What’s trending in the cyber security industry? Identity Week sat down recently with Jonathan Sander, VP of Product Strategy at Lieberman Software and veteran cyber security expert, to discuss insider attacks, password security, and lessons learned from major data breaches.
If you have passwords, and you know you do, you’re going to have to face Ch-ch-ch-ch-Changes. Don’t let it be too scary.
People using the same passwords for multiple accounts is a problem. People writing passwords down or user fatigue with password management as an excuse to justify weak passwords are big issues. Simple passwords get cracked more easily, and when people reuse passwords a hack on your favorite dog food delivery service means they have a password that exposes corporate data.
Changing user passwords on a regular basis has long been a basic – and well known – tenet of IT security. But when it comes to password security, privileged passwords (admin, root and such) are often overlooked.
Many of these breached companies passed their regulatory compliance audits and invested heavily in conventional perimeter security tools – like firewalls – without success. Spear phishing, zero days and other advanced threats were able to defeat their perimeter security.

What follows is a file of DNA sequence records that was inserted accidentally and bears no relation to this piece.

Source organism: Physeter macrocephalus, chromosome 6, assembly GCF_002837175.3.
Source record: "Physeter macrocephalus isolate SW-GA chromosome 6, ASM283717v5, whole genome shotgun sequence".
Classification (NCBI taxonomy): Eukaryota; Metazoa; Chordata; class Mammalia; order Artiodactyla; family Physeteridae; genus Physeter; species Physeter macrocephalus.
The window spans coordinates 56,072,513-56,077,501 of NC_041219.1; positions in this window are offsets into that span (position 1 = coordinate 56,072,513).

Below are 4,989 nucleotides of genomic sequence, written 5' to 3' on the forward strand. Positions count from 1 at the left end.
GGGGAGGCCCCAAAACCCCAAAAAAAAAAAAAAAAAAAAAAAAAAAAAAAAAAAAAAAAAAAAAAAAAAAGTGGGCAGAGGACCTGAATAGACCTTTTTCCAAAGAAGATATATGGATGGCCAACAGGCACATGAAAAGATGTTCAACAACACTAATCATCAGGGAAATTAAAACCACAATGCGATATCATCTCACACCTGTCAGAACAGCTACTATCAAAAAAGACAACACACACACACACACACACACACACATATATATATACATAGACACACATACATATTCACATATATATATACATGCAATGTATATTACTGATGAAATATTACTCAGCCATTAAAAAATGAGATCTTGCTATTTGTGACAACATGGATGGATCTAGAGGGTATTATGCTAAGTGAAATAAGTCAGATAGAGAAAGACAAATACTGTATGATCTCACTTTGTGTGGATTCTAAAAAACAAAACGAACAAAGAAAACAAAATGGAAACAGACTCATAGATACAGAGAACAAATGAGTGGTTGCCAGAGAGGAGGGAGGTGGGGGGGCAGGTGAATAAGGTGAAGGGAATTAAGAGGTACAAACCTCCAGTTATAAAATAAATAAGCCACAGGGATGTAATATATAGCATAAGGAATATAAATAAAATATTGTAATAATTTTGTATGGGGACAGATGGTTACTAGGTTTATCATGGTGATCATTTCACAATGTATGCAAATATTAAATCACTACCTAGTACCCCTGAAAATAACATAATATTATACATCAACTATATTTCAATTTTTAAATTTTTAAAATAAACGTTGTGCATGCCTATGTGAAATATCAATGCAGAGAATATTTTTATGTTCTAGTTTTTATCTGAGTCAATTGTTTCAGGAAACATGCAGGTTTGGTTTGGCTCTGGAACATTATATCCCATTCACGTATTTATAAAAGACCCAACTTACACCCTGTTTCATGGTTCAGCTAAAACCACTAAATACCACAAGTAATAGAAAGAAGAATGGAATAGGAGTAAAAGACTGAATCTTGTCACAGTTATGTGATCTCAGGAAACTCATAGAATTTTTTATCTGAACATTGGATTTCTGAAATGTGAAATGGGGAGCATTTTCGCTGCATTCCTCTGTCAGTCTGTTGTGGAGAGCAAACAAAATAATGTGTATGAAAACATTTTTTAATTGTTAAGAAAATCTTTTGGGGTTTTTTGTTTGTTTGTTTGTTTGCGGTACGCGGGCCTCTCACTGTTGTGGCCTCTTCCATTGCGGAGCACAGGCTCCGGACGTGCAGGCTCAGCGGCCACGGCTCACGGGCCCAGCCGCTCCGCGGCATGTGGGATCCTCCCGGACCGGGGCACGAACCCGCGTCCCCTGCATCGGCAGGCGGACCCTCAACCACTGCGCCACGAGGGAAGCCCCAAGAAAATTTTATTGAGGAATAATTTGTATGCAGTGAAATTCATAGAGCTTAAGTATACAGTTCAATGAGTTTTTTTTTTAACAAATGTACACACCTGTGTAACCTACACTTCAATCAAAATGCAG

When you use phrases like “brute force” and “simple attacks” it may seem that the bad guys are pretty dumb. Many of them are. They pick up the tools they find and point them in the right directions. Their only original thought is to attack someplace new.
Passwords should never be stored online. Refrain from using the same password for personal and corporate accounts. Use a passphrase on passwords for remote users. Decline the “Remember Password” prompt box of web browsers, regardless if you’re using a private or shared computer.
The iCloud hack was a two part attack. The first part was obtaining the email addresses (Apple IDs) of the targets. The second part was understanding that the iCloud service had a flow that allowed an unlimited number of bad password attempts without lockout or alerting.
In general, the truth is this – passwords are neither obsolete nor impractical. However, credential management has evolved to a process that takes passwords out of the hands of IT administrators.
More than 1 out of 8 IT security professionals admit to being able to access previous employers’ systems using their old credentials, a new survey from Lieberman Software reveals.